Supporting the father of federation – Sir Henry Parkes
A pivotal moment in the story of our nation occurred on 1 January 1901. It was the day six British colonies united to become the Commonwealth of Australia. Much of the credit goes to Sir Henry Parkes, who inspired the people of Australia to unite under a central government. Unfortunately he didn't live long enough to see it. He died in 1896.
Sir Henry was a longtime friend of the Allen family. A document from 1887, still held by the firm, is testament to the support the firm showed Sir Henry. Partner Sikeli Ratu has been helping uncover details of the contract, which provides interesting insights into one of Australia's most influential politicians and legal documents of the time.
Sir Henry dedicated much of his life to improving Australian society, as did our founder George Allen. Among their shared passions was the improvement of education in the colony of New South Wales. When the Public Schools Act was passed in 1866, introducing compulsory free education, both men were appointed inaugural members of the Council of Education.
George Allen was fortunate to receive a good education. He attended school in England before completing five years of legal training in Sydney. Sir Henry was largely self-taught but he read widely and developed a love of writing and politics. He trained as a bone and ivory turner before boarding a boat to Sydney, aged 24, in search of new opportunities.
Upon arriving in the colony, Sir Henry undertook a variety of jobs and business endeavours, including publishing the Empire newspaper. He was, however, largely unsuccessful in his business affairs and became bankrupt on several occassions. It didn't stop his political drive and he was elected Premier of New South Wales five times. In 1870, after he had again been declared bankrupt, Sir Henry wrote to his sister and said, 'I am wholly unfit for business, but the fittest of men for Parliament'. He was one of the most highly regarded people of his time.
In 1882 Sir Henry became gravely ill. He was 67. Many people called on him but only Sir George Wigram Allen (George Allen's son) was allowed to enter the ailing man's room. Sir Henry was then taken to Toxteth House, Sir George Wigram's home, to convalesce. Sir Henry recovered but Sir George Wigram died suddenly three years later, aged 61.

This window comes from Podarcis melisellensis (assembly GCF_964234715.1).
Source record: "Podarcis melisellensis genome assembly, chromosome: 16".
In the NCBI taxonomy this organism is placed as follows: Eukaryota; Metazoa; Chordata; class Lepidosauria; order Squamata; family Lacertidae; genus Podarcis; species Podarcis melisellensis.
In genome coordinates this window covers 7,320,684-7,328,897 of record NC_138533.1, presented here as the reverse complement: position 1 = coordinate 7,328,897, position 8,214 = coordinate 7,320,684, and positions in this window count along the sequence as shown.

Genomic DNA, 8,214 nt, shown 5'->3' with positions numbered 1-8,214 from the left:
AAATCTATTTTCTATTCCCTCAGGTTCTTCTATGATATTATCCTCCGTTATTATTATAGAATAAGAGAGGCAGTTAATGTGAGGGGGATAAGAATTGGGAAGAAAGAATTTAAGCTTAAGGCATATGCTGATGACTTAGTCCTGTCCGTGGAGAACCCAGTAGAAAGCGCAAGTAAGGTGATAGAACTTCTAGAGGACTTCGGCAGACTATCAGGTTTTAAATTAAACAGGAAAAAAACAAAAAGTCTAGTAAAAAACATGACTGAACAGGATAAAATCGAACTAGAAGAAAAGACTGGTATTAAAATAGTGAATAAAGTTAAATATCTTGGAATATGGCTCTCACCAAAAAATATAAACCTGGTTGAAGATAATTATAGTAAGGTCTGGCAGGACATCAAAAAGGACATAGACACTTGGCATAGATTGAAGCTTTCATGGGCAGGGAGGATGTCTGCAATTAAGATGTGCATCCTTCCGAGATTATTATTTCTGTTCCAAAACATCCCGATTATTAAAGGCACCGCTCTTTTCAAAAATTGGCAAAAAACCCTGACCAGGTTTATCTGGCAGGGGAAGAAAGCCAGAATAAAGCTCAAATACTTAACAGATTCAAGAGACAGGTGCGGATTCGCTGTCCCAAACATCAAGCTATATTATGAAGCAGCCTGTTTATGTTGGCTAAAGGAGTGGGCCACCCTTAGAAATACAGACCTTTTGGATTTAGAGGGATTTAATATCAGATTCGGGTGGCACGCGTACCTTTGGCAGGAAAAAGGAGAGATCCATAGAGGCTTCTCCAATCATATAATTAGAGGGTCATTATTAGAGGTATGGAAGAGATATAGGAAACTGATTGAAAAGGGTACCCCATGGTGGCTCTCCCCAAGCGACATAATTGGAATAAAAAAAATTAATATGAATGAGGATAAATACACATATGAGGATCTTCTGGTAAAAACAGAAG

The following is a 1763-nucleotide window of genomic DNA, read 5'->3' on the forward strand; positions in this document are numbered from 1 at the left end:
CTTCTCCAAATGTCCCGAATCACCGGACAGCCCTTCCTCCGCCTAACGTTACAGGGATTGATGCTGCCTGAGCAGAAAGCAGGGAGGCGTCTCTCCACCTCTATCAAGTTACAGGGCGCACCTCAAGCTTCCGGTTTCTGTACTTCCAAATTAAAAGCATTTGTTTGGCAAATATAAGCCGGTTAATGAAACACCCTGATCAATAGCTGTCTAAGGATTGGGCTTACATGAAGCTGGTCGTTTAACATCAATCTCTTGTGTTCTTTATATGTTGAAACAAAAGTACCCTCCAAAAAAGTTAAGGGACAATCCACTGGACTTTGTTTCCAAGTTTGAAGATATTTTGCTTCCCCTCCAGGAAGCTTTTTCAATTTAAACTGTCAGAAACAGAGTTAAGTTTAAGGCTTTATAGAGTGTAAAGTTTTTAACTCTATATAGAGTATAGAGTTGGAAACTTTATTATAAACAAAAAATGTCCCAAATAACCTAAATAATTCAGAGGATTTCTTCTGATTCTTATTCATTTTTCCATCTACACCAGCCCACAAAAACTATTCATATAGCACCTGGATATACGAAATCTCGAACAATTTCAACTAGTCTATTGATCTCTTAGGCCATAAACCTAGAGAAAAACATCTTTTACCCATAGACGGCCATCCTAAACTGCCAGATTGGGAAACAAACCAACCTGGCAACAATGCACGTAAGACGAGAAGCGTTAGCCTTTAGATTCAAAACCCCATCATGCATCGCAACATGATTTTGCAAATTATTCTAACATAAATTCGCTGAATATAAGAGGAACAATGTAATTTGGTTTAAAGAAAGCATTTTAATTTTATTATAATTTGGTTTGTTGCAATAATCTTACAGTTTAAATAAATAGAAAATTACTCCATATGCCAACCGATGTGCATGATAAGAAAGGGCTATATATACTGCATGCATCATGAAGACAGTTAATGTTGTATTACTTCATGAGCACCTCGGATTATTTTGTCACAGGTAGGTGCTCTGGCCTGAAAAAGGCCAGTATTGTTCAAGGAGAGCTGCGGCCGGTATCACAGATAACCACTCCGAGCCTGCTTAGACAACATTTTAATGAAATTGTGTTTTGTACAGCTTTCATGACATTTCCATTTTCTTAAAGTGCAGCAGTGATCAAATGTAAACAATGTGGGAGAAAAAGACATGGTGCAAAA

In 1887 Sir Henry's monetary affairs began to unravel once again. To prevent a further bankruptcy our firm – then known as Allen & Allen – drew up an 'assignment for benefit of creditors'. Under legislation passed in 1841 (and now known as the Advancement of Justice Act 1841 (NSW)), ownership of assets could be vested to appointed trustees as a way of dealing with debts. This approach avoided Sir Henry's estate becoming insolvent, which would have immediately disqualified him from sitting in the parliament.
Three trustees were appointed, Reginald Allen (Sir George Wigram's son and senior partner at the firm), Charles Palmer (manager at the Sydney head office of the Bank of New South Wales) and Fletcher Dixon (manager of the New South Wales branch of the English, Scottish and Australian Chartered Bank). The two banks and the Allen family were major creditors of Sir Henry, with £9,344 plus interest owing on a loan given by Sir George Wigram. The assignment gave the trustees authority to sell Sir Henry's property and distribute the proceeds to the creditors on a pro rata basis. The list of creditors contained in the document is a veritable who's who of Sydney's commercial and political circles at the time.
The assignment for benefit of creditors prepared for Sir Henry Parkes in 1887. Allens archives.
Under the legal requirements for this assignment, Sir Henry had to publish a notice in the Government Gazette informing the public and providing details of where the assignment could be inspected. Despite being advised by 'most eminent legal authorities' of his right to retain his seat, Sir Henry resigned his position as the member for St Leonards once news of his financial distress hit the media. There was a strong outpouring of sympathy for the man who had devoted much of his life to the people of Australia, and a public meeting was held to raise financial support for him. The Evening News noted, 'there is no public man in the colonies whose name is more familiar, and whose career has exercised a larger influence than Sir Henry Parkes'.
Despite his challenging financial situation, Sir Henry continued to promote the advancement of the colonies. In 1889 he delivered his now famous address at Tenterfield in rural New South Wales in which he called for the Australian colonies to federate into one nation. Sir Henry recommended a convention be held with delegates from each colony to draw up a constitution. The first of these took place in Melbourne in 1890. The rest, as they say, is history.